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Black Americans Pay More For Homes Than Any Other Group: Study Finds

A new study from MIT has found that Black Americans pay more for homeownership than any other group.

Black Americans, HomeownershipJoe Raedle / Getty Images

The study, conducted by Edward Golding, executive director of the MIT Golub Center for Finance and Policy, reports that Black Americans pay more for mortgage interest, mortgage insurance, and property taxes than other homeowners.

The disparities are as follows: $743 per year in mortgage interest payments, $550 a year mortgage insurance premiums, and$390 per year in property taxes. All-in-all this accounts for a $67,320 loss in retirement savings for Black homeowners over 30 years.

“The small differences compounding over the life of the mortgage and during homeownership can add up,” writes Golding. “Even if it is a few hundred dollars a year here and there, it can amount to another year’s salary families would otherwise have.”

“While mortgage costs are determined by markets to some extent,” said Golding, “there is a great deal of public policy that influences these rates, especially as it impacts people of color. We can and should address these issues at a policy level and start now to eliminate the large wealth gap between Black and White homeowners that we created in part through our current mortgage system.”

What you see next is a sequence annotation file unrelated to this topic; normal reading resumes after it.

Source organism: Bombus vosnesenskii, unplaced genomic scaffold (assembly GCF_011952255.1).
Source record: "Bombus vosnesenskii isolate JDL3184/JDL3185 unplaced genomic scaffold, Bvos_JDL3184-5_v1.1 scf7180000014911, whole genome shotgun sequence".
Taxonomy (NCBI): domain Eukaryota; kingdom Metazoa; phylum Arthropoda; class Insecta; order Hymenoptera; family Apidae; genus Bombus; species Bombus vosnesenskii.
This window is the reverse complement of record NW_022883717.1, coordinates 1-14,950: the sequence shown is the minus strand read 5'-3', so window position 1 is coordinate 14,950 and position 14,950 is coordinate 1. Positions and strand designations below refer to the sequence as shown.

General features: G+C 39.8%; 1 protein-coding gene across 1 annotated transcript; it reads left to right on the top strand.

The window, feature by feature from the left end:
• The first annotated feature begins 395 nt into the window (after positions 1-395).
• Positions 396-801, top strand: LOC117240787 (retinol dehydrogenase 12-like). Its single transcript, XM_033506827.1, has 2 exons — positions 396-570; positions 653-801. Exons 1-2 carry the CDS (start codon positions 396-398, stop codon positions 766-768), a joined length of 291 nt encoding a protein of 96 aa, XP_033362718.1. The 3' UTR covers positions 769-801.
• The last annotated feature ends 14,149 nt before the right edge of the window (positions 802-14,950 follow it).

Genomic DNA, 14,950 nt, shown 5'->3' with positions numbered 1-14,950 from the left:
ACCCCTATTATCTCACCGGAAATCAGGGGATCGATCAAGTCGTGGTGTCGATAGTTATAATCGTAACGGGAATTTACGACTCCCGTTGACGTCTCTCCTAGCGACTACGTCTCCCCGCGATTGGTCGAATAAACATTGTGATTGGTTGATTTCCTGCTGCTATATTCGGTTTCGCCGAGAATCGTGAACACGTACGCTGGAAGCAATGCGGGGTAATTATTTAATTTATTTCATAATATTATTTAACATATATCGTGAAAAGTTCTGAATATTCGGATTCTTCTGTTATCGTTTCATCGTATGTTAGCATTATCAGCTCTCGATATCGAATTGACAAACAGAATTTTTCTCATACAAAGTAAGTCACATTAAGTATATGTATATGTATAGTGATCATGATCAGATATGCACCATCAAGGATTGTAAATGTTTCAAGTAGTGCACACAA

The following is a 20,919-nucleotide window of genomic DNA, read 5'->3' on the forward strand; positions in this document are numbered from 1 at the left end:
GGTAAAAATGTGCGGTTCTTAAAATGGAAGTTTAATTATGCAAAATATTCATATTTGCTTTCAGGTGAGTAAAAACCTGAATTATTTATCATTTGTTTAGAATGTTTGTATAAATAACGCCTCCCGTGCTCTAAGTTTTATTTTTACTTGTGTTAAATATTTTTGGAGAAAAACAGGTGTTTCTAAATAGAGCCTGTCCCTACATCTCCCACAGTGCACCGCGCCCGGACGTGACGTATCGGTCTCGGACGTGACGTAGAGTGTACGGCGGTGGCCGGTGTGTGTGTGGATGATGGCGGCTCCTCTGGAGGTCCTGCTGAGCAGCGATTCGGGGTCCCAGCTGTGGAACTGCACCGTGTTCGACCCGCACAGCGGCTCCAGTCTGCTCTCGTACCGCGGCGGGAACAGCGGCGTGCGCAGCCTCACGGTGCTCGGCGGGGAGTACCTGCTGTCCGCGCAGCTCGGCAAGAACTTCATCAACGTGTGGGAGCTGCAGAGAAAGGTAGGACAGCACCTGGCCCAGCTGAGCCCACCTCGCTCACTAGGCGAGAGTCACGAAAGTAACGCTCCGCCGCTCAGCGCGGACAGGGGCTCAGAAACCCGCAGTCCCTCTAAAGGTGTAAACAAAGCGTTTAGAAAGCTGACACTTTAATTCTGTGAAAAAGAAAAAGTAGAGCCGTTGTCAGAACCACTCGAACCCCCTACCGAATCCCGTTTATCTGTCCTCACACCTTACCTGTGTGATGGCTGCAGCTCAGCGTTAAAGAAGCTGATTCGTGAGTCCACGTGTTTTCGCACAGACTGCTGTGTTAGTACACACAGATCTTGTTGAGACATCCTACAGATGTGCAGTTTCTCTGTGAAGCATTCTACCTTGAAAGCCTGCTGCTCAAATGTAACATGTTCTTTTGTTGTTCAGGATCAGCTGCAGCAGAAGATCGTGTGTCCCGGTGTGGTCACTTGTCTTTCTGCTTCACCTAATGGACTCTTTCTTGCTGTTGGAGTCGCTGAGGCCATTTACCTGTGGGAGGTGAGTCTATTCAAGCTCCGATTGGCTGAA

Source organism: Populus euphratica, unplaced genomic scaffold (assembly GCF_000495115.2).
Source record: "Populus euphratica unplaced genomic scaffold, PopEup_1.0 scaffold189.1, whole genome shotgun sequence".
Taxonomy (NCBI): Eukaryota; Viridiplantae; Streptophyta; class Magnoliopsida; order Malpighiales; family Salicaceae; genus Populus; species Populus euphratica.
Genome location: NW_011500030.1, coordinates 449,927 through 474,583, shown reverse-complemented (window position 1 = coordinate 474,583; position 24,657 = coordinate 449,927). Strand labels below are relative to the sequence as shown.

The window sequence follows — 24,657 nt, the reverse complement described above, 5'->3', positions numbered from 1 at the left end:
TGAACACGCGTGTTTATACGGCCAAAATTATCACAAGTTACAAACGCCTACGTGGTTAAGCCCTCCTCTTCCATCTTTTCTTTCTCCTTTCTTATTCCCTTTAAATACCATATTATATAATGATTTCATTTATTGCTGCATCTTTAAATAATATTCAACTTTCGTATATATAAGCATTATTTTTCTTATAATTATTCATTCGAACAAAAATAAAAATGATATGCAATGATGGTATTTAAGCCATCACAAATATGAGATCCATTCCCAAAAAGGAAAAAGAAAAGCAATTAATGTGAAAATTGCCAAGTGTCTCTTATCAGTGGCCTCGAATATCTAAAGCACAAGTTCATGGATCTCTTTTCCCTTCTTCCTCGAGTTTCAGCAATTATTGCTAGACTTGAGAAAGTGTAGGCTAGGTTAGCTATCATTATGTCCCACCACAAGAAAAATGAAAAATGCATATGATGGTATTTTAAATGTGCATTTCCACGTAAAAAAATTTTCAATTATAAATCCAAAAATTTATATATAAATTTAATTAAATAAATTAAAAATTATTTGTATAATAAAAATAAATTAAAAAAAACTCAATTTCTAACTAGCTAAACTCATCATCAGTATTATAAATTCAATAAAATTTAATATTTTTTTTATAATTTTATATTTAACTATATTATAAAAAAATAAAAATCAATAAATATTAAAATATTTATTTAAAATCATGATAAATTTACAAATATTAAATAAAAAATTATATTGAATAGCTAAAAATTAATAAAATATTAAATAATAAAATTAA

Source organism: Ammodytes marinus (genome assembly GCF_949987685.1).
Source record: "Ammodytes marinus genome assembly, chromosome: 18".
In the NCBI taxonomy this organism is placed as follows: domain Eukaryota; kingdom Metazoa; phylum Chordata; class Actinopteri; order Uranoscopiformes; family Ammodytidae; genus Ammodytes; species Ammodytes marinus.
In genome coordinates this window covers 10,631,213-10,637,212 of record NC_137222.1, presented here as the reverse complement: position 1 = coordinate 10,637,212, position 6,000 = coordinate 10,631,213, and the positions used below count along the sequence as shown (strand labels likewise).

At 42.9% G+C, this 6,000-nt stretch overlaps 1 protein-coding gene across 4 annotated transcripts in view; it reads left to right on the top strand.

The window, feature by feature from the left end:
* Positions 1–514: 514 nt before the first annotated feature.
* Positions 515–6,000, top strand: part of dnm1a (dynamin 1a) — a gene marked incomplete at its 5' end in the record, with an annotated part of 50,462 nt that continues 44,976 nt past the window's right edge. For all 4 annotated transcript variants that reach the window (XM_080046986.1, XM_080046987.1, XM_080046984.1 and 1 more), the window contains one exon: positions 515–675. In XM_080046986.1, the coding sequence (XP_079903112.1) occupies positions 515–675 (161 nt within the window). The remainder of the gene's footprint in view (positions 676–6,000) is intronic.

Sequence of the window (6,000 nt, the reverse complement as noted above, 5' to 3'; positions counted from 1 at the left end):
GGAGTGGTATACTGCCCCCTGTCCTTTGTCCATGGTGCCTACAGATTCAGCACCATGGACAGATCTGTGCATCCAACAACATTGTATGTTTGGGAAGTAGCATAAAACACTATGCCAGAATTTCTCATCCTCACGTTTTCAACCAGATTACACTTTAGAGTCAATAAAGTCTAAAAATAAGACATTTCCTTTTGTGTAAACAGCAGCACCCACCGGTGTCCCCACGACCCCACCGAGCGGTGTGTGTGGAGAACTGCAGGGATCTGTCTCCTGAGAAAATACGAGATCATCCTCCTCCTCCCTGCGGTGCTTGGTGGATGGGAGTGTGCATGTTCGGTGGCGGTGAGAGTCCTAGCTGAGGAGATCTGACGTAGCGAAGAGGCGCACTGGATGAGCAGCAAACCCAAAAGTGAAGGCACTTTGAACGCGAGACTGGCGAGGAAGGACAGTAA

Check out the paper for yourself here.

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Aviation contractors axed jobs as U.S. delayed aid, House panel finds

CHICAGO (Reuters) – U.S. aviation contractors laid off thousands of workers due to delays in payroll aid from the U.S. Treasury that was meant to protect jobs, an investigation by a U.S. House of Representatives subcommittee found.

Under the Coronavirus Aid, Relief and Economic Security Act (CARES Act), companies in the aviation sector were granted funds to cover six months of their payroll as the COVID-19 pandemic prompted a precipitous decline in air travel.

The legislation banned any job cuts through September, and requires the U.S. Department of the Treasury to begin distributing funds to eligible companies within 10 days of the law’s approval on March 27.

But an investigation by the House Select Subcommittee on the Coronavirus Crisis found that top contractors did not receive the money until months later, resulting in more than 16,500 layoffs and furloughs at 15 companies, more than 15% of the aviation contractor workforce.